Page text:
U.S. flag

An official website of the United States government, Department of Justice.

Weighing the Watchman: Evaluating the Costs and Benefits of Outsourcing Correctional Services, Part I: Employing a Best-value Approach to Procurement

NCJ Number
199997
Author(s)
Geoffrey E. Segal; Adrian T. Moore
Date Published
2002
Annotation
This report analyzes the costs and benefits of privatizing correctional services.
Abstract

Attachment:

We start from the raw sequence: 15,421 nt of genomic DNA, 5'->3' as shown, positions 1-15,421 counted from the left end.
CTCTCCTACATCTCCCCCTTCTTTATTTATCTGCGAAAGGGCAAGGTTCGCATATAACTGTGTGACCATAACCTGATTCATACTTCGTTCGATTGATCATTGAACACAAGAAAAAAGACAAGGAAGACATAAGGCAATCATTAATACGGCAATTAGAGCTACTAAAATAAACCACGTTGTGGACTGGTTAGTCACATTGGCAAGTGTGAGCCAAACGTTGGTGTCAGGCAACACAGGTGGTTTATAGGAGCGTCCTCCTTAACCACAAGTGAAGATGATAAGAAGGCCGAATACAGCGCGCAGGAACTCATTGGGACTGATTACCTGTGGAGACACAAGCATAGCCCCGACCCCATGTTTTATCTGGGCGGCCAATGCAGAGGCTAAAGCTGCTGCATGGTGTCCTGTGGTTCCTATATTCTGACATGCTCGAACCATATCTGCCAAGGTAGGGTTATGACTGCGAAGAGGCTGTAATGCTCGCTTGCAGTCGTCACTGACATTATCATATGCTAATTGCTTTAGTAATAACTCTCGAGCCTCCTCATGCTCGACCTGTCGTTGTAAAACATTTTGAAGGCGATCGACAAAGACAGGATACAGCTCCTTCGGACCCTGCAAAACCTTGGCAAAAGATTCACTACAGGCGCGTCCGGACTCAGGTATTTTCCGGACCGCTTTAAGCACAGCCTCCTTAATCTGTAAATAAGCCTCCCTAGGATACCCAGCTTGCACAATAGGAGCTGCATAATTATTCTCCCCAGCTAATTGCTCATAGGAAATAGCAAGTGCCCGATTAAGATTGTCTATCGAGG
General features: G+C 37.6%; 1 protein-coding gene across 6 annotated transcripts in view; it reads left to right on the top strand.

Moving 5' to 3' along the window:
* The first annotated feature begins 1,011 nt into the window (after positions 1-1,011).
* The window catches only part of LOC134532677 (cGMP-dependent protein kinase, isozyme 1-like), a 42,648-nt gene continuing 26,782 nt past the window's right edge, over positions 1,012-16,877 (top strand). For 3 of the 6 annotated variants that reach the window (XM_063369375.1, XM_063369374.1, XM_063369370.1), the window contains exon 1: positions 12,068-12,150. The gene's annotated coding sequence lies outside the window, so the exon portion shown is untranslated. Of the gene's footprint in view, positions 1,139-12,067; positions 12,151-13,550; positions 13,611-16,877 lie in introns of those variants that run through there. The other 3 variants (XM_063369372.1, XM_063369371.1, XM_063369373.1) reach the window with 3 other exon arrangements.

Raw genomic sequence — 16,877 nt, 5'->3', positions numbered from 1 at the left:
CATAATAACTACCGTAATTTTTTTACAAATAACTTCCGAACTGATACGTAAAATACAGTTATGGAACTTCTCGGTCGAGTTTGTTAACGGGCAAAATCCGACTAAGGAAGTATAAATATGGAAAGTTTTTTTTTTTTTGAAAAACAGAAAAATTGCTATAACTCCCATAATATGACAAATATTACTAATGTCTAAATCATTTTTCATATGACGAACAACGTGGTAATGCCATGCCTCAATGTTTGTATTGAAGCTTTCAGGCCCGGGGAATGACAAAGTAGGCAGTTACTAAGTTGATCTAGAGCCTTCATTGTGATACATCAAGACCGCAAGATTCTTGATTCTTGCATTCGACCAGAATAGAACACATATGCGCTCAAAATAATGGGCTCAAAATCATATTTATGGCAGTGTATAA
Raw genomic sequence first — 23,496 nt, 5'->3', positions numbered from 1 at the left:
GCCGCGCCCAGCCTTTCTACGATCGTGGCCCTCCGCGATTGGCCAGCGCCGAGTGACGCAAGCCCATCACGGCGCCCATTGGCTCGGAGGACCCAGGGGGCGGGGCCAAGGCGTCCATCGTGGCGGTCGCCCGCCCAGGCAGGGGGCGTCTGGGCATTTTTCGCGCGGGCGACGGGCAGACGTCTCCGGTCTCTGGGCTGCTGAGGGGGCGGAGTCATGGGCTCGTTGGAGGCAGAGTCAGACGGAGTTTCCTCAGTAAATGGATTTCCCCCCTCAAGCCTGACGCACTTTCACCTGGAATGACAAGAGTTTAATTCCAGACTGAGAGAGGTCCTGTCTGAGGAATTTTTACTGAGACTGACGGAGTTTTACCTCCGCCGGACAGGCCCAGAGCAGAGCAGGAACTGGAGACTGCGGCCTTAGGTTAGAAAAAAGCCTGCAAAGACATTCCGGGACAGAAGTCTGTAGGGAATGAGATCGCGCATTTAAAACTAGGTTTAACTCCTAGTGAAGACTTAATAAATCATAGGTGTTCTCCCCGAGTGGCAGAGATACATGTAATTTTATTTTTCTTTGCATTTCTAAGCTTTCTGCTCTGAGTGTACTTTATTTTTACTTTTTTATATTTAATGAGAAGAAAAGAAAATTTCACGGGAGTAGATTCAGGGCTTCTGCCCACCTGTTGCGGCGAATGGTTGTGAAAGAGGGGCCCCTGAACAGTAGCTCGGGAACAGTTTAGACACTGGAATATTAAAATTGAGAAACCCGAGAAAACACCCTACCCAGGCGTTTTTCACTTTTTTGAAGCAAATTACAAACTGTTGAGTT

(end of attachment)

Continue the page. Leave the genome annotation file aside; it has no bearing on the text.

Due to swelling prison populations and fiscal constraints, correctional authorities have turned to the private sector for the construction, financing, and operation of prisons. There are several factors that justify privatizing correctional services, including improved quality, improved capacity management, improved accountability and risk management, innovation, access to expertise and new services, and improved efficiency and flexibility. One of the most important benefits of privatizing correctional services is that it reduces governmental costs. Nearly all of the 28 studies reviewed in this report found that private prison costs were between 5 to 15 percent lower than public prison costs. However, the opponents to privatizing correctional services argue that quality and security are sacrificed in order to save money. Yet many studies have shown that private prisons offer at least the level of security and quality of services that government-run correctional facilities offer. The key to the successful privatization of correctional services is to clearly identify goals and expectations. The report notes that the effect of privatization is competition, which reduces costs and improves quality, security, and services. 60 Endnotes